Achieving a strong culture in the workforce of the future

Written by
Jayne Cullen

03 Aug 2018

03 Aug 2018 • by Jayne Cullen

Engaging a blended workforce in an age of digitisation requires new mindsets and strategies, writes Jayne Cullen, managing director of BrightPool.

Organisational culture – “the values and behaviours that contribute to an organisation’s unique social and psychological environment” – affects every aspect of how a business operates.

It follows that a strong and defined culture – where your people understand, share and care about organisational values – improves business performance. Benefits include more motivated and loyal employees and, in turn, higher retention rates and smoother leadership succession.

But how can we maintain culture and engagement in the face of new technology, demographic change and shifting talent ecosystems? Here, we explore the impacts of these fluctuating tides and strategies to navigate them.

Demographic change

Demographic change includes an ageing population, sub-fertility levels in most developed countries (requiring a focus on under-utilised and global talent) and workforces that contain up to five generations.

Leaders must understand the needs of each generation and build strategies around engagement to maximise human capital. Harnessing the skills and knowledge of older
workers is a must. Lifelong learning should be seen as a worker’s right as the 100-year life leads to extended, less sequential careers.

Millennials will comprise half the global workforce by 2020, so how do we inspire them? Research suggests they look for creativity, flexibility, regular ongoing feedback, and companies with a social conscience.

At BrightPool, we believe that understanding the key drivers and barriers for distinct ‘tribes’ of workers, by being candidate centric, will underpin success in hiring and engaging high-quality, diverse talent, fuelling divergent thinking and ultimately better commercial results.

Talent ecosystems

As well as managing different generations, organisations must embrace different types of worker, adapting to new talent ecosystems.

Only by taking a more holistic view of skills needs will employers enable all talent (permanent or contingent, full- or part-time, contractor, freelancer, office-based or remote) to contribute. The ability to build and swiftly deploy niche talent pools will only become more advantageous.

Navigating the ‘open talent economy’ requires an agile approach to human capital. We’ve noted our clients looking to underutilised market segments to source talent for gig-style working; outsourcing the building and engagement of complex talent pools; developing academy models to support entry-level resources, and growing blended teams of C-suite-level talent, incorporating interim and permanent resources.

In a blended workforce, sustaining organisational culture and driving business performance will involve identifying diverse workers’ needs and motivators, while building a common purpose. Andy Partridge, co-founder of Enviable Workplace, reminds leaders that “they don’t own talent but are borrowing people on their journeys. Give teams an holistic experience that encourages them to stay,” he advises.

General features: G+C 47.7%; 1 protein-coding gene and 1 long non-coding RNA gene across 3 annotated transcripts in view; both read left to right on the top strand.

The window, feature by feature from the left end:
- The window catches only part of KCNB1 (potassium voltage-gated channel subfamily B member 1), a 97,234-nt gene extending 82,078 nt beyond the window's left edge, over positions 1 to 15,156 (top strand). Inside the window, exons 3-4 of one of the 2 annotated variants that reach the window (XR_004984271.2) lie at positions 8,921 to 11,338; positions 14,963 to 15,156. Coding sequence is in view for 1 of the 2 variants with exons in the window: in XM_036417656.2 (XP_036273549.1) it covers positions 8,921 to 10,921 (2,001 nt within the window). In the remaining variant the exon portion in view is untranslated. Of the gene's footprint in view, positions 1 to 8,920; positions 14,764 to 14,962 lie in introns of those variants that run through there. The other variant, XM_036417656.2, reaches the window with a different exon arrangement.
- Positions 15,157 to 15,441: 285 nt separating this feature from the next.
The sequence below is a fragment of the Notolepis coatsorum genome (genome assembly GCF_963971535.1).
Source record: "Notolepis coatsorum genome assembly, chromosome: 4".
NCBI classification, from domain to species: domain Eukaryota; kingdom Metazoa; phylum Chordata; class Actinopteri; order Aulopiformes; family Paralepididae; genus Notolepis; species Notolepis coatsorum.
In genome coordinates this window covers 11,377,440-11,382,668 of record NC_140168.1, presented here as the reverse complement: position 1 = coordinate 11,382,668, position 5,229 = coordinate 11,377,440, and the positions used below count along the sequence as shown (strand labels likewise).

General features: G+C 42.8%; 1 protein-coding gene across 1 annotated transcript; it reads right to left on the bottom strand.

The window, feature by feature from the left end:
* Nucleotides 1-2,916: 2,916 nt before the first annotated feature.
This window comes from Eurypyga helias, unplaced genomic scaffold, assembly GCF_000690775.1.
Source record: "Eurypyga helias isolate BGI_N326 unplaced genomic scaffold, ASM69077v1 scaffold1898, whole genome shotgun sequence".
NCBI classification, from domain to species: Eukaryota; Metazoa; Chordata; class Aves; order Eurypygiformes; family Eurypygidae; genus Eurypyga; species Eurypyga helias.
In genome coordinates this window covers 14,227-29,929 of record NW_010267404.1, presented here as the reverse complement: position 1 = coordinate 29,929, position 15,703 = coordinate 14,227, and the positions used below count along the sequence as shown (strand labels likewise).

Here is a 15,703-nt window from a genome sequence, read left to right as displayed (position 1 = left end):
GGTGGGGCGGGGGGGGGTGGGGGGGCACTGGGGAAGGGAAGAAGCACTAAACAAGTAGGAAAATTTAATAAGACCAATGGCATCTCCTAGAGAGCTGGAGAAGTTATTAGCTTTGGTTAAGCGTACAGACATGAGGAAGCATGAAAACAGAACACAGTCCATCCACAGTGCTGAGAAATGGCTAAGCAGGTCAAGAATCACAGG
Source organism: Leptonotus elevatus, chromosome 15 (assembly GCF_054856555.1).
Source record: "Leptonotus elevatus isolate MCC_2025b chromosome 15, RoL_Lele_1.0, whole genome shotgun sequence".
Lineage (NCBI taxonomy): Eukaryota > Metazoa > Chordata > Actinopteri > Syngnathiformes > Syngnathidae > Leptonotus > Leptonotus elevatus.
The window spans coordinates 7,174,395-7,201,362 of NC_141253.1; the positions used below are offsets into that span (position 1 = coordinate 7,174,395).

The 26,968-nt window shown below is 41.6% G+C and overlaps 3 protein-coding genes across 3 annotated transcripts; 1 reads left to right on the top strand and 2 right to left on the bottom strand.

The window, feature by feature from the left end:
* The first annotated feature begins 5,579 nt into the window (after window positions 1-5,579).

An interim NHS manager we spoke to, via Interim Partners, BrightPool’s sister company, also highlighted the importance of motivators beyond salary. He stressed that “today’s workforce is more mobile, more flexible with lots of autonomy”. Millennials expect this and employers risk losing talent if they fail to accommodate their needs. 

New technology

There will be human consequences to the rise of the machines: artificial intelligence, automation and robotics will inevitably replace some jobs, while creating others. Many interim managers we talk to feel their organisations are ill prepared for the rapid speed of change.

In multi-generational workforces, care must be taken during implementation, with support from ‘digital champions’ and reverse mentoring of older workers by ‘digital native’ colleagues. Personal adaptability will be key: help long-standing employees to learn the skills they need to transition into new careers. Tools for self-service learning and development will give organisations greater training agility and allow staff to take ownership of their career development.

New technology and resulting data will also aid organisations in driving employee performance through activity monitoring and predictive analytics. BrightPool uses technology to reduce human bias in the hiring process, leading to more cognitively diverse employees who are a better fit, more culturally aligned and happier in their roles for longer. Technology platforms enable greater opportunity for remote working, allowing diverse workers, located around the world, to collaborate better.

Sustaining engagement

Sustaining engagement within a blended, multi-generation workforce, adapting to new roles, technologies and ways of working, requires innovative thinking and practical action: start by mapping your entire workforce and viewing it holistically, understanding drivers and motivators of component groups, while communicating a common purpose.

Learn from contractors’ agility and resilience and create a sense of safety for those in blended teams, so they share their unique ideas and perspectives; encouraging socialising and collaboration between permanent and contingent staff promotes trust and wellbeing.

Where roles and routines are threatened, communicate that technology is an enabler, supporting slower adopters. Finally, when working with partners to bring in consultants, interim managers and contractors, help them to understand the organisation you want to be, and source candidates accordingly, valuing the commercial benefits of diversity.